The late Rabbi Yitzhak Nissim was a prominent, outspoken spiritual leader. He was a thorough adjudicator with practical knowledge and wisdom, whose rulings were direct and to the point. He knew how to listen and draw people in with his radiant demeanor and influential persona.
Rabbi Nissim was born in Baghdad in 1895 and immigrated to Jerusalem in 1925. In 1955, he was chosen to serve as the Sephardic Chief Rabbi of Israel. His work reflected his independent and unique spirit. He set proper standards for the Chief Rabbinate and rabbinical courts as well as for training and appointing rabbis and rabbinical judges who would bring the word of Torah to the entire Jewish people in Israel and the Diaspora.
The Rabbi strived to break down barriers and encourage dialogue between different parts of the population. He did so through visiting kibbutzim, moshavim (cooperative settlements) and cities in Israel, taking trips to the Diaspora and by holding open house events in his own home. He was a patient and appreciative listener who voiced his opinions clearly and concisely. This was how he built bridges within the Israeli people.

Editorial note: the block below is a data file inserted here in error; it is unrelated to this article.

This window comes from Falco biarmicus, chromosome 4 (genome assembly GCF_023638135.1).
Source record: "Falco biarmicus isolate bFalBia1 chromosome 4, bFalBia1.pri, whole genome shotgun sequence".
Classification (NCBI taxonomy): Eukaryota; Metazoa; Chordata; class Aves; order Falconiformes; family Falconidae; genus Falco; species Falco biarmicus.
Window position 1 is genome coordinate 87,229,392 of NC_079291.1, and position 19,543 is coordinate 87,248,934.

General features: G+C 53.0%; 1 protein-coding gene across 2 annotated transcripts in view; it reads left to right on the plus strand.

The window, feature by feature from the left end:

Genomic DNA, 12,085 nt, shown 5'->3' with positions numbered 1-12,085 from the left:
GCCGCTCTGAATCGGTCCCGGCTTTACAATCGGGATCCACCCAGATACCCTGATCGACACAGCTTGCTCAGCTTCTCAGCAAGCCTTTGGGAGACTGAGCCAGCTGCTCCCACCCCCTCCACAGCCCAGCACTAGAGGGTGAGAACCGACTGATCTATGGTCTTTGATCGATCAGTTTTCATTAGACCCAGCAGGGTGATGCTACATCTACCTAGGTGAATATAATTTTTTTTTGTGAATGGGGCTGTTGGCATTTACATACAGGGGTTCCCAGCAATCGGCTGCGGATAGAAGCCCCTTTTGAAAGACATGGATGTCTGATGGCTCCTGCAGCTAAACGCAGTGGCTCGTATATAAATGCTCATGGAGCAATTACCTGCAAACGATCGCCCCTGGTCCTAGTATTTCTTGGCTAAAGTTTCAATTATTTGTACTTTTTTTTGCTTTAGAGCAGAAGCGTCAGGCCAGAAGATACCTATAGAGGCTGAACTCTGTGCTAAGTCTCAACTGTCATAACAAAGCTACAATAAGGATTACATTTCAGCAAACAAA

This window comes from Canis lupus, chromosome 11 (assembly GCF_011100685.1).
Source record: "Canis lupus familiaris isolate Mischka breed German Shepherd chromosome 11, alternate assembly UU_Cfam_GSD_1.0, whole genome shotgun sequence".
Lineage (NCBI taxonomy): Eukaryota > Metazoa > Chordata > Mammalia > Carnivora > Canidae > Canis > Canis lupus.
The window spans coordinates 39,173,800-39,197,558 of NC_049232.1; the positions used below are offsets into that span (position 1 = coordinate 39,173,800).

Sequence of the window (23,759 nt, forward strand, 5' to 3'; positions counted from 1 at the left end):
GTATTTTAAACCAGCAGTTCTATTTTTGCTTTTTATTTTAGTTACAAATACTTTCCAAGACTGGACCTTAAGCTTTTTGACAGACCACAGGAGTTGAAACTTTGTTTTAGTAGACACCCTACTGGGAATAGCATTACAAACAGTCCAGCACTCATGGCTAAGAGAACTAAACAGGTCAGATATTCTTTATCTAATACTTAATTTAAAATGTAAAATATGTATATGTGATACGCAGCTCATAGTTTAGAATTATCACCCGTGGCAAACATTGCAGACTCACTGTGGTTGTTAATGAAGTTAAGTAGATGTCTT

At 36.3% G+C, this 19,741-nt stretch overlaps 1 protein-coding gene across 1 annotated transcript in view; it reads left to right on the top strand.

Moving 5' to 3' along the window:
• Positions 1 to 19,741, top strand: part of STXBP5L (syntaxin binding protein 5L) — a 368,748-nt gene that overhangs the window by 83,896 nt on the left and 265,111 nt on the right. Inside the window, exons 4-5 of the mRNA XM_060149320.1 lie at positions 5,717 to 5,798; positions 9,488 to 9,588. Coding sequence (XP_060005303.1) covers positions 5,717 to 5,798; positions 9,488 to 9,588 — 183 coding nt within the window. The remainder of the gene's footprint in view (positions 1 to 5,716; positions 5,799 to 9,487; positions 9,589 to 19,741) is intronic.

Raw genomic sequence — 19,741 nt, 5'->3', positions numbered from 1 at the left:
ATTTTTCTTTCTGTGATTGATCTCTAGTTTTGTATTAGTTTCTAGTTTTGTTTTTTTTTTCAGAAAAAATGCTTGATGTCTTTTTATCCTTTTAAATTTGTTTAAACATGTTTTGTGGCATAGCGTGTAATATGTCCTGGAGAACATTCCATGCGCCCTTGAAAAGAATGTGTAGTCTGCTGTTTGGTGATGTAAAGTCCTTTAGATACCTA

In precedential rulings, Rabbi Nissim laid the Jewish Law foundation for Israel Independence Day and Jerusalem Day, encouraged Torah studies for women and Bat Mitzva celebrations for girls, and resolved complex Halachic issues such as allowing marriage with “Bnei Israel” (Indian Jews) and making conversion accessible to immigrants from the Soviet Union.
Rabbi Nissim met with leaders of many religions and called upon them to act together to promote tolerance and peace in the world. The Rabbi made sure that Judaism and the larger religions were equally honored and respected during these encounters.
Even when the Old City of Jerusalem and the Western Wall were under foreign rule, Rabbi Nissim publicly expressed his yearning to unite the city and protested violations of the agreements that promised Jews free access to the holy sites. After the liberation of Jerusalem in 1967, Rabbi Nissim moved the Great Rabbinical Court to a location near the Western Wall and worked to make the Western Wall plaza a worthy place for the multitudes of pilgrims who came there to pray. The Rabbi called on the Jews of the Diaspora to immigrate to Israel, to build and be built in the Jewish homeland.
Rabbi Yitzhak Nissim served as the Sephardic Chief Rabbi for 18 years, until 1973. He passed away on Tisha B’Av, 1981.